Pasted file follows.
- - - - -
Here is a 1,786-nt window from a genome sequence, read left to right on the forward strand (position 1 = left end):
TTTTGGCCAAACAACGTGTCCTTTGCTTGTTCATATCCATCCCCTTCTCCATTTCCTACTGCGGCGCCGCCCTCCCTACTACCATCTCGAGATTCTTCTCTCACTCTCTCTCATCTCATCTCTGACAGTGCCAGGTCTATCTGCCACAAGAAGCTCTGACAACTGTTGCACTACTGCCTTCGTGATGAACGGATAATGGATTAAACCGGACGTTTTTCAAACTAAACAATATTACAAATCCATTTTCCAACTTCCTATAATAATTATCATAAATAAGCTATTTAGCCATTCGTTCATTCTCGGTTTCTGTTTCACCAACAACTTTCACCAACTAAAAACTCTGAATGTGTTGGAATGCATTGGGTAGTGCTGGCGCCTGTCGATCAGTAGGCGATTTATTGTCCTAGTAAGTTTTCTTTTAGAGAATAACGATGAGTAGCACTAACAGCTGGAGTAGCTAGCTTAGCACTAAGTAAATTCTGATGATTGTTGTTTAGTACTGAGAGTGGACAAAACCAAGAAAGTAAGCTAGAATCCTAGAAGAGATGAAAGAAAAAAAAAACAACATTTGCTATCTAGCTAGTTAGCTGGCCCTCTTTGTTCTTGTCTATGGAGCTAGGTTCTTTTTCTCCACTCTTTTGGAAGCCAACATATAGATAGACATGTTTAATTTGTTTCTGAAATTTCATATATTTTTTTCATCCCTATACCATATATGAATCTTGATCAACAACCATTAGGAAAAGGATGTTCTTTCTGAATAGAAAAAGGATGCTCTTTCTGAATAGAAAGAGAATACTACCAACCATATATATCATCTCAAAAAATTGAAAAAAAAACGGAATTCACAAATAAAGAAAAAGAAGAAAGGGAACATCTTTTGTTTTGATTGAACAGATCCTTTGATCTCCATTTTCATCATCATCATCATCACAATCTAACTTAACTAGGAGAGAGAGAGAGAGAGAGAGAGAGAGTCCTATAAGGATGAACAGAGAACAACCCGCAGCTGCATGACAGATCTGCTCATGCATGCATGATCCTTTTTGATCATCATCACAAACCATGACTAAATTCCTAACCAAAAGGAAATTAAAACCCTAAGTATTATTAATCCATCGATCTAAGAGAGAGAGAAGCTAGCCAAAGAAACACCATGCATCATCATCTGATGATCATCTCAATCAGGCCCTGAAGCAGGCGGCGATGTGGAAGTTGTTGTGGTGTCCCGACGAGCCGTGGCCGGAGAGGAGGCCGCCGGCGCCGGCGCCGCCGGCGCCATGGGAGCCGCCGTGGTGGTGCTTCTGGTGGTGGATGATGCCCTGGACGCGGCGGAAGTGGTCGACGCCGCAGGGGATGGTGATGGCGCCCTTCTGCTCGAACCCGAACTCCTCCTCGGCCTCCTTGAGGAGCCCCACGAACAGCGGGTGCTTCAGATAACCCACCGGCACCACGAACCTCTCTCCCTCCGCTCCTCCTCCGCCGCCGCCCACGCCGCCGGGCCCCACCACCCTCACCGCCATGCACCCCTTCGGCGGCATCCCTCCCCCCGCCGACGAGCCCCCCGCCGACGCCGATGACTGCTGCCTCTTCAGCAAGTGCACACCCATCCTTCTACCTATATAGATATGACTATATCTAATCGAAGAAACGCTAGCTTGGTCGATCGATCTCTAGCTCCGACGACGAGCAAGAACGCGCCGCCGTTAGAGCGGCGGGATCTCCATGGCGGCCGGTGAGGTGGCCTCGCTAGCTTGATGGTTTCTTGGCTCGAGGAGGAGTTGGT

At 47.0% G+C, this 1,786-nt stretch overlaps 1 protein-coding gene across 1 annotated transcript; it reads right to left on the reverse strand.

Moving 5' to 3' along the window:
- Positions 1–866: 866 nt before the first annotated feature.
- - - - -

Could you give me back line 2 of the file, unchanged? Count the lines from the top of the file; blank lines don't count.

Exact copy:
TTTTGGCCAAACAACGTGTCCTTTGCTTGTTCATATCCATCCCCTTCTCCATTTCCTACTGCGGCGCCGCCCTCCCTACTACCATCTCGAGATTCTTCTCTCACTCTCTCTCATCTCATCTCTGACAGTGCCAGGTCTATCTGCCACAAGAAGCTCTGACAACTGTTGCACTACTGCCTTCGTGATGAACGGATAATGGATTAAACCGGACGTTTTTCAAACTAAACAATATTACAAATCCATTTTCCAACTTCCTATAATAATTATCATAAATAAGCTATTTAGCCATTCGTTCATTCTCGGTTTCTGTTTCACCAACAACTTTCACCAACTAAAAACTCTGAATGTGTTGGAATGCATTGGGTAGTGCTGGCGCCTGTCGATCAGTAGGCGATTTATTGTCCTAGTAAGTTTTCTTTTAGAGAATAACGATGAGTAGCACTAACAGCTGGAGTAGCTAGCTTAGCACTAAGTAAATTCTGATGATTGTTGTTTAGTACTGAGAGTGGACAAAACCAAGAAAGTAAGCTAGAATCCTAGAAGAGATGAAAGAAAAAAAAAACAACATTTGCTATCTAGCTAGTTAGCTGGCCCTCTTTGTTCTTGTCTATGGAGCTAGGTTCTTTTTCTCCACTCTTTTGGAAGCCAACATATAGATAGACATGTTTAATTTGTTTCTGAAATTTCATATATTTTTTTCATCCCTATACCATATATGAATCTTGATCAACAACCATTAGGAAAAGGATGTTCTTTCTGAATAGAAAAAGGATGCTCTTTCTGAATAGAAAGAGAATACTACCAACCATATATATCATCTCAAAAAATTGAAAAAAAAACGGAATTCACAAATAAAGAAAAAGAAGAAAGGGAACATCTTTTGTTTTGATTGAACAGATCCTTTGATCTCCATTTTCATCATCATCATCATCACAATCTAACTTAACTAGGAGAGAGAGAGAGAGAGAGAGAGAGAGTCCTATAAGGATGAACAGAGAACAACCCGCAGCTGCATGACAGATCTGCTCATGCATGCATGATCCTTTTTGATCATCATCACAAACCATGACTAAATTCCTAACCAAAAGGAAATTAAAACCCTAAGTATTATTAATCCATCGATCTAAGAGAGAGAGAAGCTAGCCAAAGAAACACCATGCATCATCATCTGATGATCATCTCAATCAGGCCCTGAAGCAGGCGGCGATGTGGAAGTTGTTGTGGTGTCCCGACGAGCCGTGGCCGGAGAGGAGGCCGCCGGCGCCGGCGCCGCCGGCGCCATGGGAGCCGCCGTGGTGGTGCTTCTGGTGGTGGATGATGCCCTGGACGCGGCGGAAGTGGTCGACGCCGCAGGGGATGGTGATGGCGCCCTTCTGCTCGAACCCGAACTCCTCCTCGGCCTCCTTGAGGAGCCCCACGAACAGCGGGTGCTTCAGATAACCCACCGGCACCACGAACCTCTCTCCCTCCGCTCCTCCTCCGCCGCCGCCCACGCCGCCGGGCCCCACCACCCTCACCGCCATGCACCCCTTCGGCGGCATCCCTCCCCCCGCCGACGAGCCCCCCGCCGACGCCGATGACTGCTGCCTCTTCAGCAAGTGCACACCCATCCTTCTACCTATATAGATATGACTATATCTAATCGAAGAAACGCTAGCTTGGTCGATCGATCTCTAGCTCCGACGACGAGCAAGAACGCGCCGCCGTTAGAGCGGCGGGATCTCCATGGCGGCCGGTGAGGTGGCCTCGCTAGCTTGATGGTTTCTTGGCTCGAGGAGGAGTTGGT